SpaceX’s Falcon Heavy Rocket Has Completed Its Final First Stage Core Tests

The powerful cores should be capable of carrying fuel, supplies, and humans to Mars.

9. 4. 17 by Brad Bergan
SPACEX
Image by SPACEX

Falcon Heavy Ready?

SpaceX has finished testing the first stage cores for its Falcon Heavy rocket, according to a tweet on 1 September. Elon Musk, the space-faring company’s CEO, plans to launch the Falcon Heavy rocket this November, and this marks the last of three first stage cores for the megalithic vessel.

The first stage cores are the sections of the Falcon rocket that will actually ignite, launching the vessel into space. The tweet confirms that all three first stage cores have completed testing, and confirms an explosive video of a static test of one of the cores. The first static test of the Falcon Heavy’s main core occurred in May.

The Falcon Heavy dwarfs the smaller Falcon 9 rockets that have become a sort of trademark for SpaceX, consisting of three of the Falcon 9 rockets strapped together. Conjoined at their figurative hips, the combined thrust increases SpaceX’s payload capacity to 140,000 lbs. This will bring us closer to a spacecraft capable of transferring humans to Mars.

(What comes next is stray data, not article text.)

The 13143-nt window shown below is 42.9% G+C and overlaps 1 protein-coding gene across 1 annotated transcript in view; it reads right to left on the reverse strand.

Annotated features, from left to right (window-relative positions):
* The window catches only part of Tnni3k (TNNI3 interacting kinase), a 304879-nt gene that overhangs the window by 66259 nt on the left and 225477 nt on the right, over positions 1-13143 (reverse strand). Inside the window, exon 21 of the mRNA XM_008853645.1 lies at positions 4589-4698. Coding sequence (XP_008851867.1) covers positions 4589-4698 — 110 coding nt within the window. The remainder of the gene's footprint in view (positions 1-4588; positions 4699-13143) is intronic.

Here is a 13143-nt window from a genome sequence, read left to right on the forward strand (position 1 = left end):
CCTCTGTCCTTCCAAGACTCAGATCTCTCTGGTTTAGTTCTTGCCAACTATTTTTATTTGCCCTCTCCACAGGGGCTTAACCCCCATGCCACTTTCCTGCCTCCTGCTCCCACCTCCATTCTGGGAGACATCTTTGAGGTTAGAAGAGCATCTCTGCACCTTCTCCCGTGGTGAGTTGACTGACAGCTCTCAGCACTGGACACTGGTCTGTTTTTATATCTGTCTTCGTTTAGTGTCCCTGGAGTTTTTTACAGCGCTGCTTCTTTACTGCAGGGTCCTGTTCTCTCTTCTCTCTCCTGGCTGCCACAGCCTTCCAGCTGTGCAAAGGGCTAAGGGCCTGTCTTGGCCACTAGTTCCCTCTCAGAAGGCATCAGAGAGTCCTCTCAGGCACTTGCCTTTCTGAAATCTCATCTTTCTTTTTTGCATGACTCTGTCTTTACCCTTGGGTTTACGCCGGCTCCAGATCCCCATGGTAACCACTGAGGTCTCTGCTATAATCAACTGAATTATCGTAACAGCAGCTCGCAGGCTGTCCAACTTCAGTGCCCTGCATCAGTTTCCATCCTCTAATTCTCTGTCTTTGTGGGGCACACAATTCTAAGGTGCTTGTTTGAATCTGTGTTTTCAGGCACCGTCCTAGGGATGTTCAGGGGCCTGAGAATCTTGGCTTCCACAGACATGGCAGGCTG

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In order to get there in one trip, we need a landing craft either carrying or capable of making fuel for the return-trip Mars launch, as well as supplies for astronauts and of course the humans themselves. SpaceX intends to recover the three first stage boosters by landing them on terra firma, much like the Falcon 9 rockets.

Unfortunately, the Falcon Heavy has faced several delays. Musk originally stated in 2011 that it would fly by 2013, but that didn’t happen. Four years later, we’re now waiting in fervent anticipation for a launch this November.

Here’s to a successful and smooth ride to a November 2017 launch.


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